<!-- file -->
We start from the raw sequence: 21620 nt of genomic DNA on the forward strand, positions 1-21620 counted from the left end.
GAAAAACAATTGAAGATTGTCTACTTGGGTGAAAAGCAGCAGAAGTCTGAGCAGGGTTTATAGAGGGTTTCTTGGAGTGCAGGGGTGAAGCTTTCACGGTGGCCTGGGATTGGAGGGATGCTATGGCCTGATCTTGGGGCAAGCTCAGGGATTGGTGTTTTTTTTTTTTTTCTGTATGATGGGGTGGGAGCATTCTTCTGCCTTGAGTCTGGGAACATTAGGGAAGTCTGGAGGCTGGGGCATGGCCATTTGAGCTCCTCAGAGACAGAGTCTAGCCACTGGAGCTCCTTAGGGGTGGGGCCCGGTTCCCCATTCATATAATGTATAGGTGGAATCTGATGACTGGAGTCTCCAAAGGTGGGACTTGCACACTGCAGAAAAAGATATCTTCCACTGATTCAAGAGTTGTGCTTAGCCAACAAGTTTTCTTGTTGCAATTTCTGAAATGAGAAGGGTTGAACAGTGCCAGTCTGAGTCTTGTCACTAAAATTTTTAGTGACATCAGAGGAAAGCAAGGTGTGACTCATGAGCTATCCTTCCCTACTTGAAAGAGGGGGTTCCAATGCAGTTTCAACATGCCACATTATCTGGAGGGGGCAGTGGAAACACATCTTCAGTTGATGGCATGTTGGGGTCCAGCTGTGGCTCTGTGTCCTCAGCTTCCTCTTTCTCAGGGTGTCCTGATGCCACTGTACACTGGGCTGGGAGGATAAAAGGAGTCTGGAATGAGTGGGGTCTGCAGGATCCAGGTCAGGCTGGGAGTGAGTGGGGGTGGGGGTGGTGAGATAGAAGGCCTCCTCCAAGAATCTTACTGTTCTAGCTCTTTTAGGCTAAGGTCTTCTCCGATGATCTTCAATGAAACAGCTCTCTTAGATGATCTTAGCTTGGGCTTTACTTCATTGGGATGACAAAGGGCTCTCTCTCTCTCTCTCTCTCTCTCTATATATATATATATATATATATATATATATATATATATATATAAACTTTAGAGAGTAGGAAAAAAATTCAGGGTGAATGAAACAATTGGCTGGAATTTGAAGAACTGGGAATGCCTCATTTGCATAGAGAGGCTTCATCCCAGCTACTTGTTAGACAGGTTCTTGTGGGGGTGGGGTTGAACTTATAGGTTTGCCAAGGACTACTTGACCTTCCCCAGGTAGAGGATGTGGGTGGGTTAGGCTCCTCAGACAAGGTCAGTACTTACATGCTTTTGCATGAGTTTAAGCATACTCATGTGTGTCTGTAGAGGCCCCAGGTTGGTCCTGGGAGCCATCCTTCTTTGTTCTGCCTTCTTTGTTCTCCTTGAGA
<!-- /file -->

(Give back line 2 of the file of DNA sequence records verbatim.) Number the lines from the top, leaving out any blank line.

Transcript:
GAAAAACAATTGAAGATTGTCTACTTGGGTGAAAAGCAGCAGAAGTCTGAGCAGGGTTTATAGAGGGTTTCTTGGAGTGCAGGGGTGAAGCTTTCACGGTGGCCTGGGATTGGAGGGATGCTATGGCCTGATCTTGGGGCAAGCTCAGGGATTGGTGTTTTTTTTTTTTTTCTGTATGATGGGGTGGGAGCATTCTTCTGCCTTGAGTCTGGGAACATTAGGGAAGTCTGGAGGCTGGGGCATGGCCATTTGAGCTCCTCAGAGACAGAGTCTAGCCACTGGAGCTCCTTAGGGGTGGGGCCCGGTTCCCCATTCATATAATGTATAGGTGGAATCTGATGACTGGAGTCTCCAAAGGTGGGACTTGCACACTGCAGAAAAAGATATCTTCCACTGATTCAAGAGTTGTGCTTAGCCAACAAGTTTTCTTGTTGCAATTTCTGAAATGAGAAGGGTTGAACAGTGCCAGTCTGAGTCTTGTCACTAAAATTTTTAGTGACATCAGAGGAAAGCAAGGTGTGACTCATGAGCTATCCTTCCCTACTTGAAAGAGGGGGTTCCAATGCAGTTTCAACATGCCACATTATCTGGAGGGGGCAGTGGAAACACATCTTCAGTTGATGGCATGTTGGGGTCCAGCTGTGGCTCTGTGTCCTCAGCTTCCTCTTTCTCAGGGTGTCCTGATGCCACTGTACACTGGGCTGGGAGGATAAAAGGAGTCTGGAATGAGTGGGGTCTGCAGGATCCAGGTCAGGCTGGGAGTGAGTGGGGGTGGGGGTGGTGAGATAGAAGGCCTCCTCCAAGAATCTTACTGTTCTAGCTCTTTTAGGCTAAGGTCTTCTCCGATGATCTTCAATGAAACAGCTCTCTTAGATGATCTTAGCTTGGGCTTTACTTCATTGGGATGACAAAGGGCTCTCTCTCTCTCTCTCTCTCTCTCTATATATATATATATATATATATATATATATATATATATATATAAACTTTAGAGAGTAGGAAAAAAATTCAGGGTGAATGAAACAATTGGCTGGAATTTGAAGAACTGGGAATGCCTCATTTGCATAGAGAGGCTTCATCCCAGCTACTTGTTAGACAGGTTCTTGTGGGGGTGGGGTTGAACTTATAGGTTTGCCAAGGACTACTTGACCTTCCCCAGGTAGAGGATGTGGGTGGGTTAGGCTCCTCAGACAAGGTCAGTACTTACATGCTTTTGCATGAGTTTAAGCATACTCATGTGTGTCTGTAGAGGCCCCAGGTTGGTCCTGGGAGCCATCCTTCTTTGTTCTGCCTTCTTTGTTCTCCTTGAGA